The Star

Nkaissery died of a rare heart condition: A team of pathologists who conducted a postmortem examination have revealed the late interior CS Joseph Nkaissery died of heart attack. The doctors who conducted the autopsy at the Lee Funeral Home said investigations revealed that there was no foul play in the death of the CS. “With the investigations, we have done, we rule out any foul play,” said Dr Bessie Byakika at a press conference last evening after the daylong examinationat a press conference last evening after the daylong examination.

SRC cuts salaries and allowances of public officers: State officials and lawmakers in the next government will pocket much lower salaries and fewer allowances to save taxpayers more than Sh8 billion annually. Kenyan MPs are the world’s second highest-paid servant leaders, second only to Nigeria. They may weep — serving the public is so lucrative — but they will still rank high on the charts. To reduce the bloated wage bill, the Salaries and Remuneration Commission yesterday announced a 2017-2022 salary structure, effective after the August 8 General Election.

KDF launches air strikes in Boni Forest: KDF air strikes have been launched against al Shabaab militants hiding in the Boni Forest in Lamu, Coast regional coordinator Nelson Marwa has said. Marwa yesterday said the operation will go on irrespective of whatever opposition leaders and local politicians say. “As we speak, air strikes are ongoing. We must secure Boni Forest. From tomorrow, we will shift our base to Lamu. You will see me in full military combat leading the operation and it is going to be terrible,” Marwa told journalists at the Kenya School of Government in Mombasa.

Business Daily

Three churches join the rich taxpayers club: At least three Kenyan churches are doing business with annual turnovers of between Sh350 million and Sh1 billion, signalling increased involvement by religious institutions in taxable commercial activities to boost their incomes. Coptic Orthodox Church, Nairobi Pentecostal Church (NPC) and Seventh Day Adventist Church are among the organisations in Kenya Revenue Authority’s (KRA) latest listing of taxpayers in that income bracket. The listing places them in the same income league as Kirinyaga Construction, the Kenya National Union of Teachers (Knut) and Google Kenya, among others.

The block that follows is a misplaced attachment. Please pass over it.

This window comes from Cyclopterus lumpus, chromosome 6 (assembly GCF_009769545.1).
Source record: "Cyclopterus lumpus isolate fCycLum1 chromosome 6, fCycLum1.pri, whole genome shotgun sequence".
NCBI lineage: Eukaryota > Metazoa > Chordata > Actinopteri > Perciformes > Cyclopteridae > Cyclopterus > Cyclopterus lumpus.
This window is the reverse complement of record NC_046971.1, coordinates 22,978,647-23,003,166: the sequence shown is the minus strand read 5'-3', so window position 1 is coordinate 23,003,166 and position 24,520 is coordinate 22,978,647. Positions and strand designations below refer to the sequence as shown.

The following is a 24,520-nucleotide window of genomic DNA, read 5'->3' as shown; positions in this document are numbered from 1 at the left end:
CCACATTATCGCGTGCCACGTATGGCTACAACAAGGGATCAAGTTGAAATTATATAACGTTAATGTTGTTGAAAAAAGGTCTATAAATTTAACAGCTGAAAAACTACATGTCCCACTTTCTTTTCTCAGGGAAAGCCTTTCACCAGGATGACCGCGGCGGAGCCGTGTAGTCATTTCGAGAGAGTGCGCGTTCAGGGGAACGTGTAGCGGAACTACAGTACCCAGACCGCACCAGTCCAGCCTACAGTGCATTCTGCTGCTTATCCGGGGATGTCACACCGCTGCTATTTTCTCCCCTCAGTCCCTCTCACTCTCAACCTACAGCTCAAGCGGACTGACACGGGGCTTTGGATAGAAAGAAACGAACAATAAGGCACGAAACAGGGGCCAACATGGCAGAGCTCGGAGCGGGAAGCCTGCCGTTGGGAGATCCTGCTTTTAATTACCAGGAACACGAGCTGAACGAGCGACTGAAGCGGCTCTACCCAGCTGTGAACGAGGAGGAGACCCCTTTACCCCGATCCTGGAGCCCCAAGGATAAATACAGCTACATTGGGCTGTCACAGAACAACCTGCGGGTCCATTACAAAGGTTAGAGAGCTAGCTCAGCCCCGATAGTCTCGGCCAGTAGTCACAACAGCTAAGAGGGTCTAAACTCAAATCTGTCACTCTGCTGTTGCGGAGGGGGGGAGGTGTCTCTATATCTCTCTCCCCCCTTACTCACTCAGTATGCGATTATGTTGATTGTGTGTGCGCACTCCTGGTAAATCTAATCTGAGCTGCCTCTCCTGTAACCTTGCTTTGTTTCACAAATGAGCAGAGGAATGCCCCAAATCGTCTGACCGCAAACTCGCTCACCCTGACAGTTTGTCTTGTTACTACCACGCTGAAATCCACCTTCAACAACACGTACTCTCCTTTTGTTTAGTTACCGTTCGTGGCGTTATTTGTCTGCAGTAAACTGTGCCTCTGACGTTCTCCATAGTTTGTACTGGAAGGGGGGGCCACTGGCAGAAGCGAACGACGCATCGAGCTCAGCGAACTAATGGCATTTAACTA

MPs lose sitting and mileage allowances: MPs and MCAs have lost the hefty sitting and mileage allowances they have been earning — making them the biggest casualties of a new public service remuneration structure that is intended to save the taxpayers more than Sh8.85 billion annually. The Salaries and Remuneration Commission (SRC) said yesterday the 2017-22 pay structure, which replaces the current one, will come into effect with the inauguration of the 12th Parliament in September. Some Sh5.19 billion, or 58.64 per cent of the total annual savings will come from removal of sitting and mileage allowances that MPs and MCAs have been enjoying.

StanChart branch closures signal more bank job losses: Standard Chartered Bank will shut down four of its branches in the country at the end of next month. The lender said Monday the closures are the result of a restructuring plan that has become necessary with the current market conditions. The announcement came barely a week after Barclays Bank of Kenya announced closure of seven of its outlets beginning October 1. “Based on the results of this exercise, we shall close our branches in Bungoma, Kisii, Kitengela and Warwick (Nairobi) end of August 2017,” said Standard Chartered Kenya and East Africa chief executive Lamin Manjang’.